All of the dictators profiled in this book made crazy decisions that cost millions of lives, destroyed countries, and usually led to the end of the dictator. Sometimes it was just one or two crazy decisions that had one major impact, but other times it was a whole series of craziness that gradually wore down the dictator and his country.
Rwandan dictator Juvénal Habyarimana is an example of the latter.
You probably don’t know much about Rwanda, but there’s a good chance that you know all about the Rwandan Genocide that took place there from April 7 to July 15, 1994. During that time, the majority Hutu ethnic group killed from 500,000 to one million members of the Tutsi minority ethnic group in a brutal and well-organized campaign of genocide.
The genocide was tied directly to Habyarimana’s policy and when he was assassinated, the genocide began the next day.
There’s no doubt that Habyarimana enacted some pretty crazy policies while he was in power. He took the name “Kinani,” which means “invincible,” as a sign to all of his opponents that he wasn’t weak.
He persecuted those who disagreed with him, controlled the press, manipulated elections to win by impossible margins, and ordered the people to dance and chant his name in elaborate political rallies.
All of those things may be crazy, but the craziest thing Habyarimana did was allowing tension between the Hutus and Tutsi to fester and grow. Habyarimana was very tolerant of the Tutsis early in his rule, but owing to pressures from Hutus, he progressively began to strip them of their rights.
The decision to dispossess the Tutsis of their rights proved to be disastrous because it led directly to his assassination, which set off the Rwandan Genocide.
Power Comes from the Barrel of a Gun
Habyarimana was born to an upper-class Hutu family in 1937. His background gave him the ability to travel and attend better schools throughout what was at the time colonial Africa, allowing him to make connections that he’d later use during his quick ascent to power.
Habyarimana was an excellent student, showing some academic promise in Belgian colonial schools. He also knew that, in Africa, it wasn’t about what you knew.
It was all about who you knew, and how many guns you had.
Instead of pursuing an academic career and possibly studying in Belgium or France as many of the upper-class Hutus did, Habyarimana went into the army because he had dreams of moving up the political ladder. He knew that the Belgians wouldn’t always rule his country and in 1962 that dream started to become a reality when Rwanda was granted its independence.
Rwanda’s independence didn’t come without some blood being shed, although it wasn’t the ruling Belgians who were killed but the minority Tutsis. The Hutus always liked their position of preference and the Belgians repaid them by standing by as they wiped out enough Tutsis to take control of the government.
Habyarimana saw that violence worked and that no matter how crazy he acted, if he had the backing of the right people, he could attain power.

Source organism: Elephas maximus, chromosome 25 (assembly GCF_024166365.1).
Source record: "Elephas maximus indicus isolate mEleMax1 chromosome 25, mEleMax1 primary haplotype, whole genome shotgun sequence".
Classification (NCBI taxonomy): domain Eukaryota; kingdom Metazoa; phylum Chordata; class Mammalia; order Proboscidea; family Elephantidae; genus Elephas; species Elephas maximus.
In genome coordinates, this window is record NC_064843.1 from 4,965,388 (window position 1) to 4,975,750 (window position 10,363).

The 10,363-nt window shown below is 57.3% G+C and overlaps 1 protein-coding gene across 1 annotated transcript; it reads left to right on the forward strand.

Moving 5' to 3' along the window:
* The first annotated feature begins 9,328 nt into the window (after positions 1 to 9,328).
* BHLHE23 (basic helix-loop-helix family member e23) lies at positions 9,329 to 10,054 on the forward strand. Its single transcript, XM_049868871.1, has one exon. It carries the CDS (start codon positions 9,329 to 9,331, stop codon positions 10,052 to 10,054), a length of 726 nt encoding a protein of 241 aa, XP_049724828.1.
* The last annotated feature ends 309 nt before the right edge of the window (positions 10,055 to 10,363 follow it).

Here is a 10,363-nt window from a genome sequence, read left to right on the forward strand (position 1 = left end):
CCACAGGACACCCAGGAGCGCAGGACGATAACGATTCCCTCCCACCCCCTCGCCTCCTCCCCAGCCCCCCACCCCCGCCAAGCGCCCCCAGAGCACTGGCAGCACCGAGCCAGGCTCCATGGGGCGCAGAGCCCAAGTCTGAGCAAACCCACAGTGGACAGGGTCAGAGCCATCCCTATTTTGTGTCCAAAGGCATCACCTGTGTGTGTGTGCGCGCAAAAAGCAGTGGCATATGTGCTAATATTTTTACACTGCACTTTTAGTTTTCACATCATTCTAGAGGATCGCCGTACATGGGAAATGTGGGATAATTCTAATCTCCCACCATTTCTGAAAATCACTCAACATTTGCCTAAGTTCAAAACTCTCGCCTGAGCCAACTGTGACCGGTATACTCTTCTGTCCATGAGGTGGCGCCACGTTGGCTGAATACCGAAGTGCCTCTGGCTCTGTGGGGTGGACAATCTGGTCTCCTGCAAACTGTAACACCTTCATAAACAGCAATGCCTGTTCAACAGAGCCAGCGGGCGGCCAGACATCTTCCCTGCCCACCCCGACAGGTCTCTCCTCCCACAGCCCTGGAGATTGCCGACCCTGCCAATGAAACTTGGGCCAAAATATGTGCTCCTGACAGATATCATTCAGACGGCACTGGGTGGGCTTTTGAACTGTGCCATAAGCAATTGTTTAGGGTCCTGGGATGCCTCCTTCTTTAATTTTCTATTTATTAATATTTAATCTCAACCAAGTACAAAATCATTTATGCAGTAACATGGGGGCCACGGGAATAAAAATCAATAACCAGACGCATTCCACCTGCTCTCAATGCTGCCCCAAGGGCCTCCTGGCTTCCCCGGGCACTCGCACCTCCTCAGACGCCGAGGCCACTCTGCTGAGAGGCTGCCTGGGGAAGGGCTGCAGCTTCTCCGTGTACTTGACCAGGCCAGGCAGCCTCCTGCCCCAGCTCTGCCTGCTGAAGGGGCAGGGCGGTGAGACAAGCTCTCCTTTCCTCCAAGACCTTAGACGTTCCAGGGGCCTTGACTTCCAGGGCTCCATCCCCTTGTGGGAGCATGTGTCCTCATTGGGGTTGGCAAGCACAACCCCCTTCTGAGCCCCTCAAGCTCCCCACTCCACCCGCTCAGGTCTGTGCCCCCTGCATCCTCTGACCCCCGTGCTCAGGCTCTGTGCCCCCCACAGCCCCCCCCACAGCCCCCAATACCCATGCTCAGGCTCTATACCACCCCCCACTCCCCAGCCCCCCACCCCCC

Not So Invincible
There is no doubt that Habyarimana was probably one of the sharpest leaders in post-colonial African history. He was certainly a despot, but he knew how to plan things out and play the long game. Every connection he made while in the military was all done with the ultimate goal of taking power.
Finally, in 1973, Habyarimana used those connections to overthrow the president and take that role for himself. Habyarimana ruled Rwanda for more than 20 years through a combination of building a cult of personality, intimidation, and fraud.
The trifecta of despotism certainly worked, but one other thing he did—or didn’t do—that seemed to help was not stoking the embers of ethnic hatred.
Despite being in the Hutu majority, Habyarimana generally didn’t call for attacks on the Tutsis, which went remarkably far to maintain stability in Rwanda.
But forces outside and inside the presidential palace were constantly trying to persuade Habyarimana otherwise. An anti-Tutsi movement known as “Hutu Power” was gaining strength in Rwanda in the early 1990s and Habyarimana’s wife’s family were also anti-Tutsi.
The apparent pressure was too much for Habyarimana, causing him to make the craziest and most fateful decision of his rule. President Habyarimana gave in to the hate and decided to discriminate against and persecute the Tutsis.
The Tutsis decided not to sit back, striking out by taking down Habyarimana’s jet with a stinger missile…with him on board. The assassination immediately led to an orgy of rape and murder, many of them committed with machetes.
When the United Nations finally restored order in Rwanda, it was immediately clear that all the misery could’ve been avoided if Juvénal Habyarimana hadn’t made the crazy decision to go after the Tutsis.
Did You Know?
- The first five years of Habyarimana’s rule were done under the military, but in 1978, he changed the country to a one-party state. The ruling party was the National Republican Movement for Democracy and Development.
- Juvénal Habyarimana was generally favored, or at least tolerated, by the West during the Cold War for his anti-communist stances.
- Another crazy thing Habyarimana did was to invite Zaire military troops into Rwanda to help suppress a Tutsi guerilla group. The Zairian troops were more harmful than they were good, as they raped many Rwandan women, forcing Habyarimana to expel them from the country.
- Habyarimana’s wife Agatha fled Rwanda after his assassination. She lived in different locations, fearful of the Tutsi-led Rwandan Patriotic Front killing her. She eventually moved to France but was denied political asylum. Later, the French government denied the Rwandan government’s request to extradite and try her for genocide in that country. She currently is in legal limbo.
- Habyarimana survived an attempted coup in 1980.